POSTED ON March 31, 2009 | IN Argentina | BY joe

We are very happy that we ended our Argentina/Chile trek with the final four days in the fantastic city of Buenos Aires. We have seen small towns, the wine country and Patagonia grandeur in both Argentina and Chile and now it is time to enjoy the big city life.

La Recoleta Cemetery is just around the corner from our hotel. This is where Eva Peron is entombed, as well as many other rich and famous Argentinians. The cemetery is very unusual. The location is in the middle of this upscale neighborhood and has an amazing number of mausoleums arranged in long narrow pathways. Some are very elaborate while others are in shabby condition. People meander through the cemetery in a very slow and quiet manner. There are also many feral cats in the cemetery, and they often like to relax at the entrance of one of the grave sites.

Eve Peron's grave site at La Recoleta Cemetery

Eve Peron's grave site at La Recoleta Cemetery

No stay in Buenos Aires would be complete without a Tango show. Our concierge tells us that there are some 50 Tango shows nightly in the city. Most of the shows work directly with the hotels and ticket agencies. You book a Tango show and a van will pick you up at your hotel. If you want a good seat you also book a dinner reservation. Our Tango show worked a little differently. On the advice of a friend we booked a very traditional Tango Show, El Viejo Almacen. This includes dinner across the street from the Tango Show. This restaurant reminds us of the Italian American Hall in San Francisco. It is family style dinner and the place is packed with folks anxious to see the Tango. The majority of people in the restaurant are Spanish speakers. When dinner is done, we are escorted across the street and delivered to our reserved table. The show is fabulous, as I am sure all Tango shows are in Buenos Aires. It is hard to describe the experience of a Tango show unless you are actually there. We liked the spontaneity of the crowd who periodically would join in and sing parts of traditional Spanish songs.

On Sunday, the place to be in Buenos Aires is the market in the San Telmo barrio. We spent several hours strolling the market that is centered on Calle Defensa but spreads to other side streets. The most fun is people watching. There are Tango dancers in the streets, musical groups, and all others trying to sell their wares. We take time for a very enjoyable lunch at La Brigada, a restaurant that also doubles as a sports bar. It is a locals’ hangout but many tourists have also discovered this restaurant. If you like football (soccer), this is the place to hang out. They have big screen TV’s position for watching football and football banners and memorabilia hanging from the walls. We watch a waiter bring a gigantic T-bone steak to a British fellow. It has to be at least 3 lbs. When it is placed on his table, people all around burst out in laughter at the absurd size of this cut of beef. Astonishingly, this guy finishes the steak, leaving only a scrap of fat on this plate.

Great People Watching at the San Telmo Sunday Market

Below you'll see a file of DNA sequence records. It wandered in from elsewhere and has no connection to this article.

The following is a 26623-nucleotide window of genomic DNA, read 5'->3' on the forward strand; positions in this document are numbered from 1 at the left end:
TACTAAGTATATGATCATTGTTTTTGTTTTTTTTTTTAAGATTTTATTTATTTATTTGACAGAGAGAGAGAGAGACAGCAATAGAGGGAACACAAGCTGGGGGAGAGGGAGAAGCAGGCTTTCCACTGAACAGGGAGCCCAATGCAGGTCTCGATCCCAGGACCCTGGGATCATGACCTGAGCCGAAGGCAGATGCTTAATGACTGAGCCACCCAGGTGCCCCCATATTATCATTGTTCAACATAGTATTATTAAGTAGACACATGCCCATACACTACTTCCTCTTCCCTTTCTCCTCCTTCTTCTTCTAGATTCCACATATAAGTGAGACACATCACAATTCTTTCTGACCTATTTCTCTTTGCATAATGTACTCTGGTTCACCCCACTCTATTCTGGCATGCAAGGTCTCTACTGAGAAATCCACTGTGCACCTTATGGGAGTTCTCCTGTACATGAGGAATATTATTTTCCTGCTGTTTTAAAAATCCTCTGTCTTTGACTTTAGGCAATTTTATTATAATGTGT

Great People Watching at the San Telmo Sunday Market

Shopping is plentiful in Buenos Aires. We toured shops in the Palermo district and nearby from our hotel in Roceleta. We try the new area called Puerta Madero. We were very disappointed; the area is very upscale, modern, and very expensive. It does not have the old charm of the traditional barrios of Argentina. The best thing about the place, the Bridge of the Woman, was designed by Spanish architect Santiago Calitrava. It is a walking bridge with a rotation system, allowing ships to get to the port for docking.

For our final night we stumbled on a wonderful restaurant by the name of Rodi Bar. I don’t think you will find it in any of the guidebooks. It is only a block from our hotel, but in the opposite direction of the fashionable area. There is nothing fancy about this place but it is the people in the restaurant that make it what it is. It is fun, loud, jovial, and just a plain old good time. The food is good not great but it is the ambience that counts in this situation. We lucked out.

A dog walker in Recoleta, very trendy

A dog walker in Recoleta, very trendy

I am posting this at 10:45AM Argentine time. We will be picked up at 5 PM today and taken to the airport to begin our long journey home, with an arrival time at SFO around noon on Wednesday. It has been great traveling with Mary and Mike Beltran. We have had a tremendous time and lots of fun enjoying wine, food and good times with the friendly people of Argentina and Chile.

Comments

  1. Kris Cannon says

    I’m just rereading your blog about BA, as we have recently returned from a great 2 weeks there.
    Your comments were spot on, so much opportunity for a wonderful time in that most European city.
    We walked past the Rodi Bar one day at lunch, and it was so crowded with locals and looked like such fun that we came back later that day. Agreed, it was one of our favorite restaurants. Thanks for the memories!

    • Joe says

      So glad that you had a great time in B.A. What a wonderful city, full of life and fun. So awesome that you were in range of the Rodi.

      Cheers,

      Joe and Janelle